Year Of Release: 1972
Record rating = 9
Overall rating = 10

Less guitar-oriented, more good-time-oriented. Kinda scary considering the circumstances.


Track listing: 1) On The Highway; 2) One More Chance; 3) Penicillin Blues; 4) King Tut; 5) Good Time Girl; 6) Niagara; 7) Sunset Cowboy.

The band's fourth and last album is kinda misguided. Les Harvey, the band's creative soul and main musical talent, tragically died onstage in the middle of a tour; apparently, there was something wrong with the equipment and when he tried to check it and touched his microphone and guitar at the same time, he received his instantaneous death blow from the current. (So be warned, Ritchie Blackmore!). This left the band absolutely stranded - it's a wonder they actually managed to finish the tour, engaging Peter Green for a couple of dates, and release the ensuing album, which was only about half-finished by the time. So you get Harvey playing on most of the tracks, but for several of them the band hired a new member, Jimmy McCulloch, later of Wings' fame (the one guy with a strong heroin addiction, remember? He who penned 'Medicine Jar' as a warning and died shortly afterwards).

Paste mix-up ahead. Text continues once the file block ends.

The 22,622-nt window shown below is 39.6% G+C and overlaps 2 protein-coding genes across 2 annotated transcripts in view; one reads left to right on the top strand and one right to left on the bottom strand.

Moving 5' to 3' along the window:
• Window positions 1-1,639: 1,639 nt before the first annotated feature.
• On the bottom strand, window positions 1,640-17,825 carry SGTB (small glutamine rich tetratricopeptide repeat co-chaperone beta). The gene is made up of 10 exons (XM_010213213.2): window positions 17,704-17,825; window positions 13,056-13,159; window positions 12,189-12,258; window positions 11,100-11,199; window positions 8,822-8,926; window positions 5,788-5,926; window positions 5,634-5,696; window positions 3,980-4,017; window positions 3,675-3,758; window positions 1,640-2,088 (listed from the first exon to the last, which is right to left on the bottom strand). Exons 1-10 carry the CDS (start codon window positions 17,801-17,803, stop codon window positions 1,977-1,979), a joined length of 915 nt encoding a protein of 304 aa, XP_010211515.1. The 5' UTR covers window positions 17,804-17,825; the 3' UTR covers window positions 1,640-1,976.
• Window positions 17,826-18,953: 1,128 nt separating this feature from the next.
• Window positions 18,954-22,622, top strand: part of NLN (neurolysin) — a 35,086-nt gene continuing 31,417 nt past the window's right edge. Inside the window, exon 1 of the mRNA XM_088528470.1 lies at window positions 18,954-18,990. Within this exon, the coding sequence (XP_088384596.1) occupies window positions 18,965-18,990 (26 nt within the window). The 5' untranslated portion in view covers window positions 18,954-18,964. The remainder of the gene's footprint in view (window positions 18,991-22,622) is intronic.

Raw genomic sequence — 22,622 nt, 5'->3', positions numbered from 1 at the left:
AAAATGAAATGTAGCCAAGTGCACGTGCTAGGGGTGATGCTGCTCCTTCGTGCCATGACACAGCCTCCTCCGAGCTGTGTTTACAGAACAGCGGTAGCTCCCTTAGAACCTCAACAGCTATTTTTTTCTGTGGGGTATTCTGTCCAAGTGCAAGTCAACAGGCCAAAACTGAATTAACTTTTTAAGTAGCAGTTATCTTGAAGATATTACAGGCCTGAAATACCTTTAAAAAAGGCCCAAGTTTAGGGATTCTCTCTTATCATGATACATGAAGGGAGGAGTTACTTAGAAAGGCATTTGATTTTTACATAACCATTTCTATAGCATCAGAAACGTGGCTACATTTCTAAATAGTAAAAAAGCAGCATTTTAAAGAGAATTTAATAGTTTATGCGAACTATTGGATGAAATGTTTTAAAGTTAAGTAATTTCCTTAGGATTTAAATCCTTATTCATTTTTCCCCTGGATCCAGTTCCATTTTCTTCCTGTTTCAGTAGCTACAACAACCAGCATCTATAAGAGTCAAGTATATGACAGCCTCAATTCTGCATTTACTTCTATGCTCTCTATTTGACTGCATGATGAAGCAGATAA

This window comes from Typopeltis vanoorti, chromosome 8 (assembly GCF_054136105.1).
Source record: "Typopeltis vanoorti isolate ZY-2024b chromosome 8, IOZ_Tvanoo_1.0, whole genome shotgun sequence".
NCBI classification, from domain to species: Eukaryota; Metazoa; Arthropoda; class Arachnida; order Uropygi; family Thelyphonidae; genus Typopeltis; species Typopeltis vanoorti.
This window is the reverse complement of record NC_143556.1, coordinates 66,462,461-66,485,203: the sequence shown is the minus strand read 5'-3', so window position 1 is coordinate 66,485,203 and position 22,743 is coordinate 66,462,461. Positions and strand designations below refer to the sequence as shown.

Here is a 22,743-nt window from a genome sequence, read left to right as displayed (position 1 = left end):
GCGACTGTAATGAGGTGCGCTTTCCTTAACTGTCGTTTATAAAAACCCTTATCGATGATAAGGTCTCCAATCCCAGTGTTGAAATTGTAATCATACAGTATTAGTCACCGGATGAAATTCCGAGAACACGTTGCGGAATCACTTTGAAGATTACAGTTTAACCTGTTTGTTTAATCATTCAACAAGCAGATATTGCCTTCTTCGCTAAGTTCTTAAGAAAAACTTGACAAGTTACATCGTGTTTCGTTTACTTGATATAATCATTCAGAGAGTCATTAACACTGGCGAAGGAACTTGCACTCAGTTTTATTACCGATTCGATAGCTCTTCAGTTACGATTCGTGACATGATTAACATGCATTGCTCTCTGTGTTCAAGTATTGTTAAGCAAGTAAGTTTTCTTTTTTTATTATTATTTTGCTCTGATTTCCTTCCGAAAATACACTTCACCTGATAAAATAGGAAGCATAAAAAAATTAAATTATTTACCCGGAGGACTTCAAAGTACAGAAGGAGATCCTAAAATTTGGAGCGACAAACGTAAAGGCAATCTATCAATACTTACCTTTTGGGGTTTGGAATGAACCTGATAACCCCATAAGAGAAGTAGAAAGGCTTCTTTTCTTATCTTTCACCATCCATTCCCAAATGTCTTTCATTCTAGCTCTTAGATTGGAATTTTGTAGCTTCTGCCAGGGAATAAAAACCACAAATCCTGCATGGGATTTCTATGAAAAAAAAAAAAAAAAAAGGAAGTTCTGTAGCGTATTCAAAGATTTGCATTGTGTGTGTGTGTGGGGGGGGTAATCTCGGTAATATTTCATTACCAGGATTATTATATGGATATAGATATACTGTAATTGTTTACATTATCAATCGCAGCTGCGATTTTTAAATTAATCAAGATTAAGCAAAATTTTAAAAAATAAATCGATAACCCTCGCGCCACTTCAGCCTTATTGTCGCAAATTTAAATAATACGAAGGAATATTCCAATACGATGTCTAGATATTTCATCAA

Goes without saying that since the album was already pretty much planned out and most of the songs written, it couldn't look like a tribute to Les or anything; in fact, it's almost creepily life-asserting and cheerful in the light of those gruesome events. The band had by then almost completely overcome their 'artsy' mood, and most of the tracks are pretty straightforward blues/blues-rock as far as melody goes. That said, the arrangements are maybe stronger than ever and the production their best up to date, long gone are the days when Maggie's voice couldn't be heard because the drunken engineer stuffed it deep down under the organ mattress. And the songs themselves may not be a gran che, but they're... uh... well I like them. Maggie's the star of the show again, just about on every single track, so if you don't happen to appreciate her voice, please note that Harvey's playing on here is rather restrained, so maybe you'd better stay away. In fact, Harvey only really shines (that is, shows off!) on 'King Tut', a strangely ominous instrumental that could be considered as a self-necrologue of sorts. The minimalistic weeping guitar licks in the background can only be compared with the agonizing howls of an old dying wolf, if you'll pardon my little comparison.